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Page last updated at 05:43 GMT, Friday, 7 May 2010 06:43 UK

Burma's NLD democracy party dissolved

NLD member locks the gates to the Rangoon headquarters on 6 May 2010
The NLD ceased to exist as a political party at midnight on Thursday

The pro-democracy party of Burmese opposition leader Aung San Suu Kyi has been disbanded after a registration deadline for elections expired.

The National League for Democracy (NLD) is boycotting the polls because it says the laws under which they will be held are unfair.

Burma's military leaders say any existing party that fails to re-register must disband.

The NLD overwhelmingly won elections in 1990 but was never allowed to govern.

The forthcoming polls - for which no date has yet been set - will be Burma's first in 20 years.

We still have the support of the people, we cannot just put our hands up
Win Tin

International observers have roundly criticised the newly enacted election laws - and critics say the military will use the election to strengthen its grip on power.

On the eve of the deadline, senior NLD leader and co-founder Win Tin told the BBC that the mood at NLD headquarters in Rangoon was sad but defiant.

"We decided as a party, as a whole [to boycott the election]. It it is a great moment for us, it is a great message to the military that our party is sound," he said.

Laws which he called "oppressive" made registering for the polls impossible, he said.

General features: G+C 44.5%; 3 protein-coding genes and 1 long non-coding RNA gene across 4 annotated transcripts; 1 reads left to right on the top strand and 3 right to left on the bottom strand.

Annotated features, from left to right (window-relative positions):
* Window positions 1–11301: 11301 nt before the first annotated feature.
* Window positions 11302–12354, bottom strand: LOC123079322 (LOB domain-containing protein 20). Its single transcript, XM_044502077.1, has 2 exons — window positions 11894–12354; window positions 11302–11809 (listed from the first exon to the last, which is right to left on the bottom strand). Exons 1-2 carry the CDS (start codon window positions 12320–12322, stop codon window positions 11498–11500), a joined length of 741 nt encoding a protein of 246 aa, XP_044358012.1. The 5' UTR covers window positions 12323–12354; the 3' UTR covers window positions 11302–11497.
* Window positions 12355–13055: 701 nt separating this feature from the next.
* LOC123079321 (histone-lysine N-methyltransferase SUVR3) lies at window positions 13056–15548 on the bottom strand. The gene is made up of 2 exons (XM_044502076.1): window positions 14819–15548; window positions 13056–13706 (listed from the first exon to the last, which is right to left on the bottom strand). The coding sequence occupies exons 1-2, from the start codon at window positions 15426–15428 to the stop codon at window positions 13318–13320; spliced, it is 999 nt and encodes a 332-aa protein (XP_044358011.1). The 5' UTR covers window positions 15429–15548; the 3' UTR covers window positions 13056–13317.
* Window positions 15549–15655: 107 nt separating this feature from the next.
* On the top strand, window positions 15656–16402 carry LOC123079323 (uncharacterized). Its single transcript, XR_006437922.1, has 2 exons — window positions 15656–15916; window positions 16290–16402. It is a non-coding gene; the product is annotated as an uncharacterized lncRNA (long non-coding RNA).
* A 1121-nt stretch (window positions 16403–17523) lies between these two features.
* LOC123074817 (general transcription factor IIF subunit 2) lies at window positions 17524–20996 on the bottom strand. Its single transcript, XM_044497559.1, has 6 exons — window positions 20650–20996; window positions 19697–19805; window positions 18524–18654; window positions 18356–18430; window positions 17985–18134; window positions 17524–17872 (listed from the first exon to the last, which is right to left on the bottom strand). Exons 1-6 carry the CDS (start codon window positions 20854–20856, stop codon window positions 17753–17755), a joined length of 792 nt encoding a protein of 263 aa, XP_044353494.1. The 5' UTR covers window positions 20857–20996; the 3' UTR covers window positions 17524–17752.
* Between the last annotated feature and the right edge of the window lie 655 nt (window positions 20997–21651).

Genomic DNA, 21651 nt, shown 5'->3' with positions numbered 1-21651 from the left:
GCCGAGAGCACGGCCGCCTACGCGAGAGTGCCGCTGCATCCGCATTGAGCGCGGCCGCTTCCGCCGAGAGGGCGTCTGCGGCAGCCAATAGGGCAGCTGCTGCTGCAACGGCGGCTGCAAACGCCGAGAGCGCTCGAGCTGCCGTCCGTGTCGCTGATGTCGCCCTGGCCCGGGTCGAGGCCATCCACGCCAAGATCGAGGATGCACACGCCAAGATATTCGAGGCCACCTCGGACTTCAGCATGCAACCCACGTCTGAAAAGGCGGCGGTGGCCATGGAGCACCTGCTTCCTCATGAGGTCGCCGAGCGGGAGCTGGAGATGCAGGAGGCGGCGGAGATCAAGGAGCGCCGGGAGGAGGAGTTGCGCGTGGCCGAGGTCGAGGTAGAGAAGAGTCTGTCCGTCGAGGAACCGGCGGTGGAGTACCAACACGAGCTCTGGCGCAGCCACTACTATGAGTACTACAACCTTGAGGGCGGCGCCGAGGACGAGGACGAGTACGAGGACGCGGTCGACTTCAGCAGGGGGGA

"[Even] if people vote for us, we cannot win, according to the law and the situation," he said.

New party?

The election laws, announced in March, ban anyone with a criminal conviction from being a member of a political party.

That meant that the NLD would have to expel Ms Suu Kyi and many other key leaders if it wanted to take part in the polls. The laws also nullified the NLD's 1990 victory.

Leaders including PM Thein Sein (second left) on 27 March 2010
Leaders like PM Thein Sein (2nd L) are expected to run as civilians in the polls

Under the military-drafted constitution, 25% of seats in parliament are reserved for the military.

Several top military officials are also reported to have stepped down to run as civilian candidates, potentially further strengthening military numbers in the chamber.

The registration for new political parties begins on Friday and reports suggest that some ex-NLD members are regrouping to form a new party that can contest the polls.

Win Tin said the NLD would continue to function as a group, rather than a political party.

The NLD was founded in 1988, in the wake of the 8/8/88 anti-government violence. Since the party's 1990 election win, Ms Suu Kyi has spent much of her time in some form of detention.



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